The Blue Jays have not been a static group offensively. Leaving aside 2020’s mini-season, the Jays have gone from 27th in on-base percentage in 2019 to fourth in 2021 and from 25th in strikeout percentage to second-lowest. There’s been growth. But as Davidi is fond of reminding us, if you want to know what this organization will do in the future look at what they did or tried to do in the past, and the fact the Blue Jays pursued Brantley with such vigour suggests in the very least recognition of the need for a left-handed hitter capable of getting on-base, making contact and controlling the strike zone.
But it’s not always a simple matter of handedness. As Eno Sarris of The Athletic noted in a breakdown of what teams can learn from the World Series champion Atlanta Braves, lineup “diversity” is important. Acknowledging that some of what he was putting forth was difficult to define statistically, Sarris suggested that especially in a single, post-season series, having a lineup of different strengths complicates game-planning for the opposition. As Sarris said: the Houston Astros clobber pitches up in the zone, so the Braves adjusted. The Braves, on the other hand, had a lineup of high-ball hitters who preferred pitches up and in or out and over, hitters who liked pitches inside -- high or low didn’t matter to Eddie Rosario -- and hitters who were equally comfortable with high or low pitches if they were over the plate.
As Sarris also noted, the Braves greatly diversified their lineup through in-season acquisitions, meaning that, theoretically, the organization’s thinkers would have been able to take notes as the year went on, figuring out where they had too much and where they had too little and who was on the market that could affect change. And you’d have to think that losing Ronald Acuna, Jr., to injury and Marcell Ozuna to suspension was a seismic shock to the Braves’ overall offensive pattern.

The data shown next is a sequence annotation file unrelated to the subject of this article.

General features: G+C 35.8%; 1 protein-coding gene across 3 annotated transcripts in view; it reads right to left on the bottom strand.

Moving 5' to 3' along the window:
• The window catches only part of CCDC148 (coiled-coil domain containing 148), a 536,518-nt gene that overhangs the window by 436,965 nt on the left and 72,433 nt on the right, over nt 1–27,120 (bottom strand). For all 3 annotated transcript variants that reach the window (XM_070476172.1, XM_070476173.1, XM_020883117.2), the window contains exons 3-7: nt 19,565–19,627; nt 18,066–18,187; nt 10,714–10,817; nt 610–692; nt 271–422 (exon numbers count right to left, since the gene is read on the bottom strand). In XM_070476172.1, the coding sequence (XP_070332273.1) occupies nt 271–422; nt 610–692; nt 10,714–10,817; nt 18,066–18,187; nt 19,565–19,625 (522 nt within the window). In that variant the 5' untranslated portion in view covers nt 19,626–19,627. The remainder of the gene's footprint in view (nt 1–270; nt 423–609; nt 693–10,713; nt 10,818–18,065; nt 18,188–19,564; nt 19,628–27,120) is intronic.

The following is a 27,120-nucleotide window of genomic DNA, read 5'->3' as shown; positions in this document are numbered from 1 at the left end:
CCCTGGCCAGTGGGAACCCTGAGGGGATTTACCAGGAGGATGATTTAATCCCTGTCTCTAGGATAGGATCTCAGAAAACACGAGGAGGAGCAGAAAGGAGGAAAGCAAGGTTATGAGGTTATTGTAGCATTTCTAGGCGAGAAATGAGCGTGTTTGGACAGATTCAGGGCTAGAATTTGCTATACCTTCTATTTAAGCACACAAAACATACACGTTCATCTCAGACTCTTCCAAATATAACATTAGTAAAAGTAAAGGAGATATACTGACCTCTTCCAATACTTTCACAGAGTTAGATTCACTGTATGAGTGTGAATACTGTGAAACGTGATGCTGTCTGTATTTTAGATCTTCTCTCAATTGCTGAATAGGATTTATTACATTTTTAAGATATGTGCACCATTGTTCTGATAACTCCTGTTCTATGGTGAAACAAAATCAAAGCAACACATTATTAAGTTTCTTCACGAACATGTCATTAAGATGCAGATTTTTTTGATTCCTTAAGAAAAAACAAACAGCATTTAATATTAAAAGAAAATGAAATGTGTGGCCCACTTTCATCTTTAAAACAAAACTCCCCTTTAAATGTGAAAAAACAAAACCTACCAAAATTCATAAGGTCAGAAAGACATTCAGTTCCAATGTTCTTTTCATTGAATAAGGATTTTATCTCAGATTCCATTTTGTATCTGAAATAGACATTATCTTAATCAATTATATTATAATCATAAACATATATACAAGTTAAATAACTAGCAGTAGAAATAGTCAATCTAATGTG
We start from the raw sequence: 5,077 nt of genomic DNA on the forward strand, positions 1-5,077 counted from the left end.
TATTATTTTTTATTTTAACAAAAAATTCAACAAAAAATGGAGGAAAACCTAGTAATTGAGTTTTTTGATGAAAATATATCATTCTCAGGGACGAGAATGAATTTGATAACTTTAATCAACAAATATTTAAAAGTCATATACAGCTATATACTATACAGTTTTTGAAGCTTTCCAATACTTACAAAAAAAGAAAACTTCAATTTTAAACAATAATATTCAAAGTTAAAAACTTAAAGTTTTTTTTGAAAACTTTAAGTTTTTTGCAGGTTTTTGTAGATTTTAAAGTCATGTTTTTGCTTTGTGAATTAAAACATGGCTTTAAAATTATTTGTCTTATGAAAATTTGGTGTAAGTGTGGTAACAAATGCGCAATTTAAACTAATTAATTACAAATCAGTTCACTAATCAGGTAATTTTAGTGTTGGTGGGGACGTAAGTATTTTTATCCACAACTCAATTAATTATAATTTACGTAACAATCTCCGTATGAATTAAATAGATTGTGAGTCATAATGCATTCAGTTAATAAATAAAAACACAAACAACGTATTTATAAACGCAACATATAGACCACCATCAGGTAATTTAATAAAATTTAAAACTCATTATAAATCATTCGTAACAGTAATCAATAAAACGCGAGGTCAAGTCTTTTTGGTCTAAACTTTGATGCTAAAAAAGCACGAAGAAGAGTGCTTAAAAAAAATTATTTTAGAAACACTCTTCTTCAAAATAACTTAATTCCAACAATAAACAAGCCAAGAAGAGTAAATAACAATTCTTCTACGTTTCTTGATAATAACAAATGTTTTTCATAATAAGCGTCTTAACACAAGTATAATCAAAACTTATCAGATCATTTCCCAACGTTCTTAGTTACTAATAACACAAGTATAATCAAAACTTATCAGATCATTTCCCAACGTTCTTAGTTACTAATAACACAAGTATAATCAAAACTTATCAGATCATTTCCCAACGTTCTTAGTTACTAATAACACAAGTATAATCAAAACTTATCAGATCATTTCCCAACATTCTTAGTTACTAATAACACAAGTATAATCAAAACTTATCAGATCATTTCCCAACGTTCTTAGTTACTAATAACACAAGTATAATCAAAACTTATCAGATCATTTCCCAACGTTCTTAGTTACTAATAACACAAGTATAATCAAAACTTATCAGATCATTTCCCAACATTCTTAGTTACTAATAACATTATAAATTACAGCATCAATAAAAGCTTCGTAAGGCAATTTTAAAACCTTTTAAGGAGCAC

It’s a reminder that you need to look beyond handedness when constructing a World Series winner, and that is the endgame for the Blue Jays. You can rattle off the names of potential trade acquisitions such as Matt Chapman, Ketel Marte or Ramirez or free agents such as Kris Bryant, Trevor Story and Freeman or bounce-back candidates like Michael Conforto.
They don’t have to get creative in finding places to tinker with their lineup. Semien’s departure leaves a hole at second base and a cavern at the top of the order, and while the Blue Jays continue to have a fixation with Cavan Biggio, it’s apparent that the team can’t possibly start the season with both him and Santiago Espinal as everyday players. Adding the switch-hitting Ramirez accomplishes everything the Blue Jays need in terms of lineup construction. Freeman is a fun long-shot -- hey, a guy can dream, right? -- but it would be a real testament of faith to, say, shift Guerrero to third. Maybe even hubris.
The best-case scenario for the Jays would likely be cobbling together a lineup that platoons Espinal and Biggio at second and hitting them ninth.
It’s true that we haven’t even considered the biggest wild card here: Gabriel Moreno at third, or Orelvis Martinez possibly covering that spot in the future. Equally true is the fact that the Blue Jays are, shall we say, extremely noncommittal about a future with Randal Grichuk. In fact, Ken Rosenthal of The Athletic reported that the Blue Jays and Milwaukee Brewers discussed a trade that would have sent Grichuk and his two years, $20.8 million contract for Jackie Bradley, Jr., and his two-year, $21.5 million contract.
In addition to adding diversification in the infield, the Blue Jays would seem open to fiddling around with their outfield. Along with Grichuk, you’d have to think Lourdes Gurriel, Jr., would be available in a move for a controllable piece. Would the Blue Jays toss in, say, Alejandro Kirk or Jordan Groshans in a move that opens a little more payroll or space?
So, here we are: waiting for the fun to begin again, hoping the new CBA doesn’t throw any service time curveballs. If you think the fall’s free-agent market was a hoot… just wait until the post-CBA feeding frenzy. We used to talk about meaningful games in September in these parts, but that’s no longer the case. Now, it’s all about meaningful games in October -- starting in 2022. Whenever the business of baseball starts up, all seems possible once again.
Jeff Blair hosts Blair & Barker with former MLBer Kevin Barker on Sportsnet 590 The Fan. New episodes of the Blair & Barker podcast drop every Thursday during the off-season wherever you get your favourite podcasts.